A historic church had to get a building permit for its steeple.
WARREN -- A city building official has a problem with the tent being used at a Warren business to gather Trumbull County sales tax referendum and repeal signatures.
Chris Taneyhill, building official, said he stopped at B & amp;B Automotive Machine, 717 W. Market St., on Monday after noticing the parking lot tent as he drove around town.
The tent has been there for a week and a half, proprietor Bill Walls noted.
Problem is, the tent is a nonconforming structure and the city does not issue permits for such structures, Taneyhill explained. The tent is close to the road and could possibly be prone to wind damage, and should be taken down, he said.
No order was issued by the city; Taneyhill said he just "asked nicely."
Taneyhill noted he has in the past lodged concerns at similar tents at other venues in the city.
"We're not just making him do it because it's politically motivated," the official said. "Anyone who knows me will tell you that I'll stop if I see something that's not right."
Tents, meanwhile, can be used if approved by the office of Doug Franklin, safety-service director. Taneyhill noted that the tax petitioners could seek a special-event permit.
The permits are usually for festivals or a temporary event where there is a gathering of people, Franklin said; the cost varies based upon any expenses the city might incur, such as for security or utilities.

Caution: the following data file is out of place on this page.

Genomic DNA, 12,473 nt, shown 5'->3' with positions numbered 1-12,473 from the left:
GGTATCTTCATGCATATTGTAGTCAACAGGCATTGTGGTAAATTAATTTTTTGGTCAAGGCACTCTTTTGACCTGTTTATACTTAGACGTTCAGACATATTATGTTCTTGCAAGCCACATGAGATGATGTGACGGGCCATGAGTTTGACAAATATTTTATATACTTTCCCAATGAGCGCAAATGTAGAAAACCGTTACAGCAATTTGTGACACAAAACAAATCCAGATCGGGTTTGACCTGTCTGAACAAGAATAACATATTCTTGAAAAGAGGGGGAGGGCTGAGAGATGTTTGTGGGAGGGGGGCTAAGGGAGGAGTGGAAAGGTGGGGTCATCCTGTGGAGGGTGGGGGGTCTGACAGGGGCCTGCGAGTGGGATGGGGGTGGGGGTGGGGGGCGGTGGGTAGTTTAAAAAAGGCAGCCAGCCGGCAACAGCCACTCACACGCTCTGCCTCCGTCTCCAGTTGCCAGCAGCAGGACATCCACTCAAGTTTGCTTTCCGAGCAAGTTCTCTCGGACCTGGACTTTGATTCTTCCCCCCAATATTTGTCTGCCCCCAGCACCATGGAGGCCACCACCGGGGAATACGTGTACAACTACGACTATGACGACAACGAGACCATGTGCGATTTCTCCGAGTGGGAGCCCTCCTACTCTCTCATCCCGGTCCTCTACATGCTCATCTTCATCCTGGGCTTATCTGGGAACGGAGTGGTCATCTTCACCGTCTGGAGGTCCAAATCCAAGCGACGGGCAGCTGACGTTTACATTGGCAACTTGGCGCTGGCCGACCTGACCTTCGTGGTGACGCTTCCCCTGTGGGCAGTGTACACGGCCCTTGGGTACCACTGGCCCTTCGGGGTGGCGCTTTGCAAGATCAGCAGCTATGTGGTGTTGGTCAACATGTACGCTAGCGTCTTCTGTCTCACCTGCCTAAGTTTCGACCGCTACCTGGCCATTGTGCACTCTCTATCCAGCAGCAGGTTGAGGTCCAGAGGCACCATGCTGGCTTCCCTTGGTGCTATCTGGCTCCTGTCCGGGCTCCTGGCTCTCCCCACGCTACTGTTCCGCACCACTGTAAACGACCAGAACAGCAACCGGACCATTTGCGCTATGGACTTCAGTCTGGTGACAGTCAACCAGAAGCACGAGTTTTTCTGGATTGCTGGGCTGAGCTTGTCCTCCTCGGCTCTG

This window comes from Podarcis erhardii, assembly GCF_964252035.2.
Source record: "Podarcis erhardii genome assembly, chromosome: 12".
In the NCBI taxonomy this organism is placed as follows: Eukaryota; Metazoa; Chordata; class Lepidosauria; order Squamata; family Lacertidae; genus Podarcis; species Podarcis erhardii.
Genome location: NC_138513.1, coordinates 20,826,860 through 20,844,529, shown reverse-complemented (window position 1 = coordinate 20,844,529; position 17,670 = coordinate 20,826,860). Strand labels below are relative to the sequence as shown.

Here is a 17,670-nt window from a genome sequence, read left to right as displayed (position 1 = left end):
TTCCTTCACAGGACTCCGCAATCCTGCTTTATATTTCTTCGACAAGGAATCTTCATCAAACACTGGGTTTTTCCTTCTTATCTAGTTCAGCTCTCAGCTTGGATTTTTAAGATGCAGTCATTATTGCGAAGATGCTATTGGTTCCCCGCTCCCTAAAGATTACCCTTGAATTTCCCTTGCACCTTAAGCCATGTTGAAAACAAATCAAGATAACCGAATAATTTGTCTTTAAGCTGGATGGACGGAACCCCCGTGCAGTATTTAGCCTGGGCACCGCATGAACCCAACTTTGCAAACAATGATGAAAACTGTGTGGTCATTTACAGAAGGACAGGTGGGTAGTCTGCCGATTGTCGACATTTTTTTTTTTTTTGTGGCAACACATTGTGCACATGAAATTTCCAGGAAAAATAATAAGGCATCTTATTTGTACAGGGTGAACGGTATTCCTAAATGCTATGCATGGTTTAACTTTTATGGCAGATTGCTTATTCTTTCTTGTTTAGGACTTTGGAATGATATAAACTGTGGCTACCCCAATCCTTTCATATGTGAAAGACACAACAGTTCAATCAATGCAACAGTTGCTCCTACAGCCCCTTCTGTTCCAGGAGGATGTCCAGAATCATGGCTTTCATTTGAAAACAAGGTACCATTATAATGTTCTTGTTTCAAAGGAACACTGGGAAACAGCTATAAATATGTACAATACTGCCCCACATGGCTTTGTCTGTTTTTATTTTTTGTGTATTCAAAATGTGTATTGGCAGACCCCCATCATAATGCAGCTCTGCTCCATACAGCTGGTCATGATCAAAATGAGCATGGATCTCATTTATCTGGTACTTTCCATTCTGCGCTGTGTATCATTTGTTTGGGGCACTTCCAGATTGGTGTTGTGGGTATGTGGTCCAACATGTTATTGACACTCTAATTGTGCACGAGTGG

Walls said the tax petitions had been moved inside of B & amp;B Automotive anyway, over the weekend, because of the weather.
Walls is working with Thaddeus Price of Howland to circulate three separate petitions involving 21,000 signatures to force two new county sales taxes onto the November general election ballot.
Price said he'd ask his lawyer, Michael Rossi of Warren, to look into the tent issue.
Price is working out of the Howland Township gazebo but over the snowy weekend worked from inside his Buick doing what he called "drive-up signing."
Along with B & amp;B and the gazebo, volunteers were to work Cook's markets in Bristolville and Mecca, and Bi Rite on Youngstown Road.
In another city building matter, out-of-town workers restoring the historic First Presbyterian Church of Warren steeple on Friday obtained the necessary building permit from the city, Taneyhill said.
Inspired Heights of Rockford, Ill., tentatively planned to get the tall order of re-shingling and repairing the spire under way this afternoon. The job had been delayed by weather and the permit requirement.
Fixing the 255-foot-tall steeple will require three months' work. The 10-man crew will use ropes, not scaffolding.